Compare that with the one-column headline and subheads on Pope John Paul's death in Monday's Wall Street Journal: "In Changing World, Church Faces Choice Over Pope's Role" and "John Paul's Charisma Made Up For His Hands-Off Style; Insider or Non-European?" and "Leading 1.08 Billion Faithful."
All of that in exactly four square inches.
The almost-all Pope John Paul front pages of the CA were inevitable. In the previous two weeks, the paper had already given star treatment to UT women's basketball coach Pat Summitt ("880!") and the Memphis Grizzlies' injured forward Pau Gasol ("Gasol's Back"). But sports, at least in the minds of some people, is still less serious than death. Therefore, the death of Terri Schiavo on March 31st got an even bigger color picture under the biggest headline ("1963-2005") since the 9/11 terror attacks. The death of the pope two days later demanded nothing less.
The other trend at work in the print and broadcast media is a variant on the old television news adage, "If it bleeds, it leads." A little tweaking, and that becomes "If it believes, it leads."
Face it. Disturbing pictures of crime and war and stories by nasty naysayers are not a good way to bond with readers and viewers in a competitive business. Some of us were too slow, stubborn, and thick-skulled to recognize the role that churches and faith play in daily life. In January, a page-one story in the CA about a woman who died at her husband's funeral was headlined, "Prayers answered: God grants wish to reunited husband and wife -- in death." It was a sweet story, despite the headline, and it took fresh eyes to do it that way.
There is a line, however, between compassion and pandering, and nowhere is it more apparent than on the sports pages, which is an anachronism because sports often winds up on the front page. It is well known that God and Jesus Christ favor certain athletes and teams. On Saturday, television viewers of the NCAA men's Final Four saw a player for the University of Illinois pointing skyward at the end of the Illini's win over Louisville. The Commercial Appeal explained that the player was not proclaiming that his team is number-one. He was "pointing to Jesus" who apparently favored the Fighting Illini to the godforsaken Cardinals. Pointing to Jesus is as commonplace in sports as slapping hands. What would really be worth a story would be a player who walked off the court smiling and pointing to the sky after losing.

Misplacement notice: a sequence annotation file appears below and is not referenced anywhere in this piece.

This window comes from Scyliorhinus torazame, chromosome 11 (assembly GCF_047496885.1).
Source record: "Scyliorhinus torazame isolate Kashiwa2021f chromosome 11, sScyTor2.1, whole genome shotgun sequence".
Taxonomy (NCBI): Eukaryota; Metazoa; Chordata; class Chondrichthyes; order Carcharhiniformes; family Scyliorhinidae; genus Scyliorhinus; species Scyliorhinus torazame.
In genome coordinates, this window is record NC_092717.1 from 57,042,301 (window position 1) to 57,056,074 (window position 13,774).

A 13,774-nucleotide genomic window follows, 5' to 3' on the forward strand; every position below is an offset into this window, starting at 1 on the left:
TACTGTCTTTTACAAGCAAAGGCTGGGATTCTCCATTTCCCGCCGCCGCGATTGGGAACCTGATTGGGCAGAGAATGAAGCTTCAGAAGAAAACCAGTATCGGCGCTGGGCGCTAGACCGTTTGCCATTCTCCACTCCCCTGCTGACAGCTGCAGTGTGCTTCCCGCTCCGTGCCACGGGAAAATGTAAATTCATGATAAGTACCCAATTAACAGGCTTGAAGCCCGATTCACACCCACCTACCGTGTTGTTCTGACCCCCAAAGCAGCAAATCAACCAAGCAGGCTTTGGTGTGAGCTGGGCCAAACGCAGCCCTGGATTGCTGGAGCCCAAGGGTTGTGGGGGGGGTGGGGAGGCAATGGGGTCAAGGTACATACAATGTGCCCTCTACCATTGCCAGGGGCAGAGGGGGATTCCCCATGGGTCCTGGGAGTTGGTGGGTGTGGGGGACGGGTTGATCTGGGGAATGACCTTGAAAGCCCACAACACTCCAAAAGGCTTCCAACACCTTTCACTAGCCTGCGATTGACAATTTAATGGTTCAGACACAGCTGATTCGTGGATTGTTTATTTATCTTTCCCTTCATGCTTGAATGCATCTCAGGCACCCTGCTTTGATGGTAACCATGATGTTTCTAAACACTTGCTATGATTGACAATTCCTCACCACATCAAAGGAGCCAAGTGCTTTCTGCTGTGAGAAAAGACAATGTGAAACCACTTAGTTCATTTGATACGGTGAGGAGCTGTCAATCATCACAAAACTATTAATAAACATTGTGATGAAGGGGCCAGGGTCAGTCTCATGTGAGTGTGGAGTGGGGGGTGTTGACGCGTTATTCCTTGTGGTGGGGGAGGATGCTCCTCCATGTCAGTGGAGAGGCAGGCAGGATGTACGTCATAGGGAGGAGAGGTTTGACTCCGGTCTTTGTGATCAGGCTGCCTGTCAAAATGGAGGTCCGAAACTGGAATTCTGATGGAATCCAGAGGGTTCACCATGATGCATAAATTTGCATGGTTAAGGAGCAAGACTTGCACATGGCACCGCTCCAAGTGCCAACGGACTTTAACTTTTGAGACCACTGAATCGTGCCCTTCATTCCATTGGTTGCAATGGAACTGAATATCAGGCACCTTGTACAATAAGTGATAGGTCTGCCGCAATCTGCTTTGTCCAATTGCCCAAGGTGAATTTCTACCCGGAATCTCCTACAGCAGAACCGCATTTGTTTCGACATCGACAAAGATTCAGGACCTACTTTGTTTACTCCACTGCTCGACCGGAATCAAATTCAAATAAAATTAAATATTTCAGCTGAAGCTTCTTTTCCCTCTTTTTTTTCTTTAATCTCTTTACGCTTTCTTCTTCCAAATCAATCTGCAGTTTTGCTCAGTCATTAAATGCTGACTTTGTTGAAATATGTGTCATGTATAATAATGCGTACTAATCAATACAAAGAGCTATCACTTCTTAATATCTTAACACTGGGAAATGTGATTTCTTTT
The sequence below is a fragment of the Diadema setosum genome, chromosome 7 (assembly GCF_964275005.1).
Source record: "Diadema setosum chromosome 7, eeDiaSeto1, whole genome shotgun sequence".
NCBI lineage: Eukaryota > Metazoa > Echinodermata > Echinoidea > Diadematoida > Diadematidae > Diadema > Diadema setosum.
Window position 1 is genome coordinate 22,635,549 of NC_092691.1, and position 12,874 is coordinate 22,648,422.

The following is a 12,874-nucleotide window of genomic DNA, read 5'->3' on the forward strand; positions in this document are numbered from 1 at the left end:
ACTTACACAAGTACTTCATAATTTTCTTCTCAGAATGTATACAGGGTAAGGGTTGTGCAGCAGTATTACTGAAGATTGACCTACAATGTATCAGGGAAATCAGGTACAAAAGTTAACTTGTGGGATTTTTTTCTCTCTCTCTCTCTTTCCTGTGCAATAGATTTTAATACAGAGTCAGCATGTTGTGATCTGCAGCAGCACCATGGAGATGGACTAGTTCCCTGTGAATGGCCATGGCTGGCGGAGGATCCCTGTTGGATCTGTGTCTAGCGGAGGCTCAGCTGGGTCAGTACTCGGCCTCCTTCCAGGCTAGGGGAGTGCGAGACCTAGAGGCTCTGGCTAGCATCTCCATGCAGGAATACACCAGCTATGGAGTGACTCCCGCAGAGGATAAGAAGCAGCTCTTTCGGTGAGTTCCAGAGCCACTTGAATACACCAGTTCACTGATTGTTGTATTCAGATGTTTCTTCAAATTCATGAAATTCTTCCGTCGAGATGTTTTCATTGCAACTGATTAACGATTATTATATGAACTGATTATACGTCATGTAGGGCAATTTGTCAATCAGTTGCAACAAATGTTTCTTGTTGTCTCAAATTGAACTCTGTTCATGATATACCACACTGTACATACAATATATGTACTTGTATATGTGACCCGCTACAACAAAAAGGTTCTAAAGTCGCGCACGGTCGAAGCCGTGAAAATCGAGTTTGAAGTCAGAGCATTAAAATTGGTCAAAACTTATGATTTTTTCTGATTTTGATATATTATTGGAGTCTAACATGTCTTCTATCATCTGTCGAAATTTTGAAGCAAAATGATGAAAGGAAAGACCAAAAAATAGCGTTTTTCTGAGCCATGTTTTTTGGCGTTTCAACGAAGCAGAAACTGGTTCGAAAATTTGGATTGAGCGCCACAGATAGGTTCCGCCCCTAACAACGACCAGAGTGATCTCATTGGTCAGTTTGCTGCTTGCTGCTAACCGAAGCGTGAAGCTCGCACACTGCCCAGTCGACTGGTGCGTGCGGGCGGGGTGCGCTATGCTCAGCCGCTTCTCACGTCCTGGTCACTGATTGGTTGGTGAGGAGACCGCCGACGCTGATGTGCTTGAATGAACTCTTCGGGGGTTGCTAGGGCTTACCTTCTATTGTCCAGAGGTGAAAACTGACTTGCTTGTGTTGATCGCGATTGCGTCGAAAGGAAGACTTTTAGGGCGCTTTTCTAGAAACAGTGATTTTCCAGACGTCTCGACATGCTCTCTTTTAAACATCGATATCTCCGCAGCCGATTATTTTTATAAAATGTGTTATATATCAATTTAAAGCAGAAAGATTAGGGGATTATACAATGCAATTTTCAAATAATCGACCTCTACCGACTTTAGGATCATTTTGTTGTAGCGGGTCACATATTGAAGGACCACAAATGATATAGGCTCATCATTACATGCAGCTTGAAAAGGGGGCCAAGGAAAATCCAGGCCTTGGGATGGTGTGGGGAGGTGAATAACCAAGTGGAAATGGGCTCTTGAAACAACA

That didn't happen. On Monday, Illinois lost to North Carolina, whose players made do with hugs and handshakes. The headline in the CA: "Tar Heel Heaven. May powers UNC to the promised land that coach pursued for so long." n
It's springtime, and the Memphis Grizzlies are entering the really tough part of the schedule.
Not just those games against other playoff contenders and All-Stars such as LeBron James and Allen Iverson. Off the court, the lineup of formidable competitors includes Shelby County commissioners John "J-Will" Willingham and Walter "Big Dog" Bailey, the upcoming Beale Street Music Festival in April and May, promoter Beaver Productions, and the ever-dangerous duo of Motley Crue and the DeSoto Civic Center.